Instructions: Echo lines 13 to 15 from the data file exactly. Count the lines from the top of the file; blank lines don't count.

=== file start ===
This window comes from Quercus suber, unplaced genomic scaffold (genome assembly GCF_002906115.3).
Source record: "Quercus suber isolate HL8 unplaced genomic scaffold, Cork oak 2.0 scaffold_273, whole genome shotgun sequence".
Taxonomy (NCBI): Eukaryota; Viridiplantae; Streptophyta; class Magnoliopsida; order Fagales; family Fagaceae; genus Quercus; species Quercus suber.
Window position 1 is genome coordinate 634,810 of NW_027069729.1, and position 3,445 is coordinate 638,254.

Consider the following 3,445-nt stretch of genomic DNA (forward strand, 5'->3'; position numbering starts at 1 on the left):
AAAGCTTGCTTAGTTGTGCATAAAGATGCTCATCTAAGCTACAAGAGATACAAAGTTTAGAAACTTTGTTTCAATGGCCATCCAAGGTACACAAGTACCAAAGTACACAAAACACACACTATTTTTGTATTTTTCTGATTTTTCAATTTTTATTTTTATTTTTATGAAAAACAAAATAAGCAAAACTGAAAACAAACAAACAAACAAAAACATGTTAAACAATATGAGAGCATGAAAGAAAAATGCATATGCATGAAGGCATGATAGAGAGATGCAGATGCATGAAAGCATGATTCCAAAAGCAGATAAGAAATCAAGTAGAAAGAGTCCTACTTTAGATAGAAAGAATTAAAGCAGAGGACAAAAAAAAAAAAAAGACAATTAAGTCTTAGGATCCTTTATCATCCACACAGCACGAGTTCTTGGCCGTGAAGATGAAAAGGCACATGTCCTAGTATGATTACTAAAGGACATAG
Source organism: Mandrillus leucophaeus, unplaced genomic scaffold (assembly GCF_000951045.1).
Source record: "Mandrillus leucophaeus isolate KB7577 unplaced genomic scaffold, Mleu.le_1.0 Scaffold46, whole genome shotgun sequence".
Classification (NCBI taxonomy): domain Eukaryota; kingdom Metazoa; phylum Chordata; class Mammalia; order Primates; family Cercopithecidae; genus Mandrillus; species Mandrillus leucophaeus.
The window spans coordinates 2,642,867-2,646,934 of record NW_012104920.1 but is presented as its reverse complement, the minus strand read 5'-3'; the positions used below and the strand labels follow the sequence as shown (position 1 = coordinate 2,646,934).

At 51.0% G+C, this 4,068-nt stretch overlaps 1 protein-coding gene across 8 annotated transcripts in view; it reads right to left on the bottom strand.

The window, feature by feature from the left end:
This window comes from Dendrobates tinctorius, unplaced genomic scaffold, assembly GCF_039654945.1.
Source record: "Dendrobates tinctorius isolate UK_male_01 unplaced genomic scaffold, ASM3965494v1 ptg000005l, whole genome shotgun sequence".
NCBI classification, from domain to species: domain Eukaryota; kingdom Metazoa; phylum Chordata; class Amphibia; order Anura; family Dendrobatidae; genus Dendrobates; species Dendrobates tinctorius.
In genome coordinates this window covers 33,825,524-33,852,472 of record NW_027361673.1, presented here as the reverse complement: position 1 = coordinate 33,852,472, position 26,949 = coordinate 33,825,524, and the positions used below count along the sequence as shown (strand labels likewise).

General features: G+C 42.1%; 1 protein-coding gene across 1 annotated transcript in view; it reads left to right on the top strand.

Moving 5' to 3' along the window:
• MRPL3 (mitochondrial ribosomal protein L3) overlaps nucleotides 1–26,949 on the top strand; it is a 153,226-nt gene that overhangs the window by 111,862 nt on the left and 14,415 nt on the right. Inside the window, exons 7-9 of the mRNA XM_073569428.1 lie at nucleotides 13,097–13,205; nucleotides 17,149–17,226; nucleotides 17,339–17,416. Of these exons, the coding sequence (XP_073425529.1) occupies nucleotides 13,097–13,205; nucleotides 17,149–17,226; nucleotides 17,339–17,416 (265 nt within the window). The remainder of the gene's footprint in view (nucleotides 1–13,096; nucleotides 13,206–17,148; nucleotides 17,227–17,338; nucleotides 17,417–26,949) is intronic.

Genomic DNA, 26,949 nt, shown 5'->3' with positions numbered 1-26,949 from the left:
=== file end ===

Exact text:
This window comes from Dendrobates tinctorius, unplaced genomic scaffold, assembly GCF_039654945.1.
Source record: "Dendrobates tinctorius isolate UK_male_01 unplaced genomic scaffold, ASM3965494v1 ptg000005l, whole genome shotgun sequence".
NCBI classification, from domain to species: domain Eukaryota; kingdom Metazoa; phylum Chordata; class Amphibia; order Anura; family Dendrobatidae; genus Dendrobates; species Dendrobates tinctorius.